#5: Approval Processes & Continuity Planning: Your governance model should clearly call out what approval processes are in place for employees to engage in social media. It should answer questions such as: Can everyone participate (highly recommended) or only members of certain external-facing groups can engage via your company’s social channels? What is the process for getting approval for an official account?

Last but not the least, it’s critical you have a continuity plan, which covers not only accounts are set up but how the account will be transitioned to a new owner, if needed. Having a centralized governace model in place will ensure that you’re not locked out of your highly popular Twitter or Facebook account/s if the person engaging on your company’s behalf decides to leave the company.

Bottom line, rather than policing your employees, start with a robust social media governance model as that will empower your employees with the right resources and training to become successful advocates for your company.

If you think there are other items that should be included here, feel free to chime in.

Listening (by itself) is Not Enough in Social Media

I recently talked about ”B2B marketing in the Real Time Web” at the #140conf in San Francisco, organized by Jeff Pulver. One point that resonated the most with the audience is that “listening” has become the most overused and abused word in social media.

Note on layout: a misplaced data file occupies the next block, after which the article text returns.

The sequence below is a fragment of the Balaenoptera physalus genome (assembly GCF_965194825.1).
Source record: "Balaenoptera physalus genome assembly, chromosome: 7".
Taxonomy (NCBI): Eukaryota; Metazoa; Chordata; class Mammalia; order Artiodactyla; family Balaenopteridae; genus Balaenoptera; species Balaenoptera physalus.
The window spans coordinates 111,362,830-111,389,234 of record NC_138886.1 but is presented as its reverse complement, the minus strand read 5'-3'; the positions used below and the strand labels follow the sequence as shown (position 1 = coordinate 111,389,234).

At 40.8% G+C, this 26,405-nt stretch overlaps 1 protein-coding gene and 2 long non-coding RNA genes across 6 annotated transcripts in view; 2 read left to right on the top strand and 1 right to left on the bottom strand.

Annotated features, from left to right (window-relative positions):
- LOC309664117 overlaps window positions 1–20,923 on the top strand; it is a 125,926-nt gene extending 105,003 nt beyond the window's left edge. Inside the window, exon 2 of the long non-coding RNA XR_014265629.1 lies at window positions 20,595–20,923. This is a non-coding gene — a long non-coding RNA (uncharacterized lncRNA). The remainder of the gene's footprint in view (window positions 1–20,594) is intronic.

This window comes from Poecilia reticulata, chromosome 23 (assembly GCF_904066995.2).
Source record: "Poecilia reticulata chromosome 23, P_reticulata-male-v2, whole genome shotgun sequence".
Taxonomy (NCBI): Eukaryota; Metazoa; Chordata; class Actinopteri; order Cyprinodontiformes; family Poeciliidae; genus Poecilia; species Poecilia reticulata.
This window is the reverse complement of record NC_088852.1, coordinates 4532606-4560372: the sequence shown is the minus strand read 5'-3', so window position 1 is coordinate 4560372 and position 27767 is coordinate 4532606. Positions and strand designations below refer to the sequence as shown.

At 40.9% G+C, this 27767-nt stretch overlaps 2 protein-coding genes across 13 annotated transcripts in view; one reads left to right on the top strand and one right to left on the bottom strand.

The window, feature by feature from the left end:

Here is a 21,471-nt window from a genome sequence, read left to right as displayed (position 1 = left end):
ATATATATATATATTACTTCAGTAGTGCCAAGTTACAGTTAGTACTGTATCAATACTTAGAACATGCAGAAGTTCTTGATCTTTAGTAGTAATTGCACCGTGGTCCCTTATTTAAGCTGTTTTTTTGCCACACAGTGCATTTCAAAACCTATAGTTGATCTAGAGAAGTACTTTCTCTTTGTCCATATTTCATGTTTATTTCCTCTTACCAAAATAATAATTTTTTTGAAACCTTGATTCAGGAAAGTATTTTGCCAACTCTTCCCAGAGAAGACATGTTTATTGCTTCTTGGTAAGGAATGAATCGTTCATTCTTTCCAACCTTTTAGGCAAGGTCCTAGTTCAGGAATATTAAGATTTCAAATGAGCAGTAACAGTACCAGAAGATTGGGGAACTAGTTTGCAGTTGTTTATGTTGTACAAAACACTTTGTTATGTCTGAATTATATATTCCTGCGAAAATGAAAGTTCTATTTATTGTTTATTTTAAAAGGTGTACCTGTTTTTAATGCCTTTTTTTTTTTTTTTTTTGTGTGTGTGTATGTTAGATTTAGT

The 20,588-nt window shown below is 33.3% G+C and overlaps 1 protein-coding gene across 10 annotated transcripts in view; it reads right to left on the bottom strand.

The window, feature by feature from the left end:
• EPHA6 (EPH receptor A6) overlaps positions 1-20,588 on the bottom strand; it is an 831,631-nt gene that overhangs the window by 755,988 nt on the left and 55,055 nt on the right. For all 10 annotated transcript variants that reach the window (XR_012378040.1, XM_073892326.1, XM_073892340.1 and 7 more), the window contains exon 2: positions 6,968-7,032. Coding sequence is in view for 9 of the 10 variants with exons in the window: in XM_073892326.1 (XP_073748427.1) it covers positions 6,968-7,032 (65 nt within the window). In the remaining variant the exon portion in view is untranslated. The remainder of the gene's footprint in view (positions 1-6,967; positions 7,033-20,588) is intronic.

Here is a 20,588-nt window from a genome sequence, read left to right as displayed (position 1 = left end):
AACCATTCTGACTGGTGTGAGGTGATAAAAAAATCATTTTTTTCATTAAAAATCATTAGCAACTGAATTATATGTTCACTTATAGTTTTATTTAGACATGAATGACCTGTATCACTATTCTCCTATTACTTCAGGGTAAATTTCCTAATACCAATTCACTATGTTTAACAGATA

Some people actually think that “listening” is  a brand-new concept invited by social media gurus. The reality is that if you need an expert to tell you that you should “listen” to the customers, your business may already be in more trouble than you realize.

While listening is a great first step in getting started in social media and helps set up a good foundation for your activities, that by itself is not enough any more. As consumers get more savvy in their use of social media, it’s become a business imperative that companies move beyond just listening and start responding to what they’re hearing.

Setting up social channels by itself or “being on Facebook” is not good enough any more, companies need to have solid processes in place to quickly relay feedback from social media channels to create better products and help solve customer issues before they reach a crisis point. Social media monitoring/listening tool vendors should be focused on translating the streams of data into meaningful insights for their clients as quicky as possible.

In this fast evolving conversational age,  the true measure of success and a key differentiator will be how quickly companies respond to feedback from their customers. It’s time to assess – Is your company ready for this challenge?